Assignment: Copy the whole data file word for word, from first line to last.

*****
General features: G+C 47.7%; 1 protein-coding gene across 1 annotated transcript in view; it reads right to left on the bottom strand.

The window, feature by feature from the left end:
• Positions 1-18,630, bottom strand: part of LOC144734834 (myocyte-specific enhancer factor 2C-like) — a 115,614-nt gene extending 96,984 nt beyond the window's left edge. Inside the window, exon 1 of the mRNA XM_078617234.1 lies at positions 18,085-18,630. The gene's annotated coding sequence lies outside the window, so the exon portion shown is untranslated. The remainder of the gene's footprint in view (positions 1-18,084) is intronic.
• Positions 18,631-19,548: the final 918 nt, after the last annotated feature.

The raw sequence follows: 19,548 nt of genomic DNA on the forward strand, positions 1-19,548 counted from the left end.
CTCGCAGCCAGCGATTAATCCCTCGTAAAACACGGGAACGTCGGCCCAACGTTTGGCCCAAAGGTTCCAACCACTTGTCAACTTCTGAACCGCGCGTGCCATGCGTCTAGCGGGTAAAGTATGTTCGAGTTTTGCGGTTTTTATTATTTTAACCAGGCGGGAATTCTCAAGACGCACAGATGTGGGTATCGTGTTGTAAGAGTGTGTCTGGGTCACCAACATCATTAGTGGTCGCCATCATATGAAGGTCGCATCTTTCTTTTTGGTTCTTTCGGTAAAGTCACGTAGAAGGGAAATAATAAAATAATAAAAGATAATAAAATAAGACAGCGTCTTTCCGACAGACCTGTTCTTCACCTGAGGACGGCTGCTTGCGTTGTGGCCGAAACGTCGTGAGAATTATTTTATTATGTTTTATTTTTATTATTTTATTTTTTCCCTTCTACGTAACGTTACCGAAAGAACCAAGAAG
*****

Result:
General features: G+C 47.7%; 1 protein-coding gene across 1 annotated transcript in view; it reads right to left on the bottom strand.

The window, feature by feature from the left end:
• Positions 1-18,630, bottom strand: part of LOC144734834 (myocyte-specific enhancer factor 2C-like) — a 115,614-nt gene extending 96,984 nt beyond the window's left edge. Inside the window, exon 1 of the mRNA XM_078617234.1 lies at positions 18,085-18,630. The gene's annotated coding sequence lies outside the window, so the exon portion shown is untranslated. The remainder of the gene's footprint in view (positions 1-18,084) is intronic.
• Positions 18,631-19,548: the final 918 nt, after the last annotated feature.

The raw sequence follows: 19,548 nt of genomic DNA on the forward strand, positions 1-19,548 counted from the left end.
CTCGCAGCCAGCGATTAATCCCTCGTAAAACACGGGAACGTCGGCCCAACGTTTGGCCCAAAGGTTCCAACCACTTGTCAACTTCTGAACCGCGCGTGCCATGCGTCTAGCGGGTAAAGTATGTTCGAGTTTTGCGGTTTTTATTATTTTAACCAGGCGGGAATTCTCAAGACGCACAGATGTGGGTATCGTGTTGTAAGAGTGTGTCTGGGTCACCAACATCATTAGTGGTCGCCATCATATGAAGGTCGCATCTTTCTTTTTGGTTCTTTCGGTAAAGTCACGTAGAAGGGAAATAATAAAATAATAAAAGATAATAAAATAAGACAGCGTCTTTCCGACAGACCTGTTCTTCACCTGAGGACGGCTGCTTGCGTTGTGGCCGAAACGTCGTGAGAATTATTTTATTATGTTTTATTTTTATTATTTTATTTTTTCCCTTCTACGTAACGTTACCGAAAGAACCAAGAAG